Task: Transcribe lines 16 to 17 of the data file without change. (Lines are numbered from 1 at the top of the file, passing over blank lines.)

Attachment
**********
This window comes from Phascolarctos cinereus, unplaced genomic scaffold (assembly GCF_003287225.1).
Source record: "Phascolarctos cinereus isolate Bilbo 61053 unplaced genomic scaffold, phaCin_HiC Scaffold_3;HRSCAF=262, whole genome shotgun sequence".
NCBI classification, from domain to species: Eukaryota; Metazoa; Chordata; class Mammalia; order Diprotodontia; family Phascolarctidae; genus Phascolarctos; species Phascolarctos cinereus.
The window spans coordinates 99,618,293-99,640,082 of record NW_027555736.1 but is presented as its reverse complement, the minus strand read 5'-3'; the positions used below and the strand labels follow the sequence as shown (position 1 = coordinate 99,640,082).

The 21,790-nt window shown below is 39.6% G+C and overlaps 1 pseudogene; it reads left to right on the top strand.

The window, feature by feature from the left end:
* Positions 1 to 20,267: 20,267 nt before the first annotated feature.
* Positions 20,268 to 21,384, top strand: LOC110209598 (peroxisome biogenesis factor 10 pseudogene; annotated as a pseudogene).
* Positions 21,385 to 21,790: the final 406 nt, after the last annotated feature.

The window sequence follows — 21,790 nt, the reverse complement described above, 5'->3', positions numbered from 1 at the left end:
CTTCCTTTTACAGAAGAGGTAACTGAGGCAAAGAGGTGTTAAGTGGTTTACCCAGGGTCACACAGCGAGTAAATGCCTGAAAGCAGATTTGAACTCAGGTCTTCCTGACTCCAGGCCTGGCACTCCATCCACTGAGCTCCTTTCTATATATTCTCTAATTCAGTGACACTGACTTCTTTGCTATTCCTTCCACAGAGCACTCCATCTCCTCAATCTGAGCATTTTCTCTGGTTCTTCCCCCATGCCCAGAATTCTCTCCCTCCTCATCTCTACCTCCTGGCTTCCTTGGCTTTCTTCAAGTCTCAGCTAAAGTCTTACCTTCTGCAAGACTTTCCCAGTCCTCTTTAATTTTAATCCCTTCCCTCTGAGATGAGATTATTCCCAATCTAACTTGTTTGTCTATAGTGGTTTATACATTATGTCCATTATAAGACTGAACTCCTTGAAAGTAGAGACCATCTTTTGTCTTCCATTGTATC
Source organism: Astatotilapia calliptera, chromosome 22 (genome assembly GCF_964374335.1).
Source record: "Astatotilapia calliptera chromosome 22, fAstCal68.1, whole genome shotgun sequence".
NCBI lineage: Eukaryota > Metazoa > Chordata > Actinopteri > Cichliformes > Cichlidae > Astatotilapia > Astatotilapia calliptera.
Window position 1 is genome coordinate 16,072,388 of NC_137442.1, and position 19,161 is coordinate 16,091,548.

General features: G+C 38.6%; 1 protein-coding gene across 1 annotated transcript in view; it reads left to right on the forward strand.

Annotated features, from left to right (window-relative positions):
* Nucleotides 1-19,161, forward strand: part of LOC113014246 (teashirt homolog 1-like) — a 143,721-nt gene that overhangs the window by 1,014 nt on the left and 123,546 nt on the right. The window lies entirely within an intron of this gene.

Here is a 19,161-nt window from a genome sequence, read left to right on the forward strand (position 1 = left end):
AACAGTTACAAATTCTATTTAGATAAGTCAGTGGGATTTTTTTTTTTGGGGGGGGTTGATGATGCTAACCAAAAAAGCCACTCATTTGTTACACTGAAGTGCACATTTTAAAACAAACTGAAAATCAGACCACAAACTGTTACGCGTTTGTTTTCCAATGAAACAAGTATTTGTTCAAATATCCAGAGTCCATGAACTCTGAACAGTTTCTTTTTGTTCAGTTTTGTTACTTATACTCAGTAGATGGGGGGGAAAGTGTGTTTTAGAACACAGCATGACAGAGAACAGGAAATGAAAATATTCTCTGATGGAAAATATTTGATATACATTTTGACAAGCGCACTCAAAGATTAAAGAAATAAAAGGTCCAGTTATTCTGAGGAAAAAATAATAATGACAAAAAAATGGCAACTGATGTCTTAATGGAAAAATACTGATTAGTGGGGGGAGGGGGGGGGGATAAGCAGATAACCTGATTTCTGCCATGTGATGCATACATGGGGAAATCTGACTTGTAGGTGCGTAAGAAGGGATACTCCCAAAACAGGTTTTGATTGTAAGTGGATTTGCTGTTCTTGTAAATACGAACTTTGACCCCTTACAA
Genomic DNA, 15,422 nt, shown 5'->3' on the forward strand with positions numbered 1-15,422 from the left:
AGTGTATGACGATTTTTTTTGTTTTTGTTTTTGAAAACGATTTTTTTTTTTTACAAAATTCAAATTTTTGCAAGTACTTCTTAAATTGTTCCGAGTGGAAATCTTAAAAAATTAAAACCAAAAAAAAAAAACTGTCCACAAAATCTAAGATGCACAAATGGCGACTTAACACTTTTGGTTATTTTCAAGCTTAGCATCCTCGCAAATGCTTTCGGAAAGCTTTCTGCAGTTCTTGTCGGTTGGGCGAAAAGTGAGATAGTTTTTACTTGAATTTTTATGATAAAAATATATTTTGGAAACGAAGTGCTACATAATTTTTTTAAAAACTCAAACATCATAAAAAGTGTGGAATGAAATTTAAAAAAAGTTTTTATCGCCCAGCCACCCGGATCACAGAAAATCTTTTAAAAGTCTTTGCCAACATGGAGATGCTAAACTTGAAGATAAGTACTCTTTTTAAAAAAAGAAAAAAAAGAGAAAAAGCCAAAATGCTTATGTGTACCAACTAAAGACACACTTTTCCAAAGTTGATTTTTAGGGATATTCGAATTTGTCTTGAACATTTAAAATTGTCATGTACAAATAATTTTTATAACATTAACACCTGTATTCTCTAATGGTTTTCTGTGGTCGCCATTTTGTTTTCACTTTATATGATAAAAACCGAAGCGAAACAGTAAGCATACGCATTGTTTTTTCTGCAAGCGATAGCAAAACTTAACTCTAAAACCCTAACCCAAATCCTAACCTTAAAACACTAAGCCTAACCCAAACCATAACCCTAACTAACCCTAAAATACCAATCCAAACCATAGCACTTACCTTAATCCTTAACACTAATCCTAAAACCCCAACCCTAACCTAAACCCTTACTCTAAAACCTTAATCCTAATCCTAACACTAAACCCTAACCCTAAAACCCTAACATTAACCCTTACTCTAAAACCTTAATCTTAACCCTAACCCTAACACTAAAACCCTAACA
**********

General features: G+C 38.6%; 1 protein-coding gene across 1 annotated transcript in view; it reads left to right on the forward strand.

Annotated features, from left to right (window-relative positions):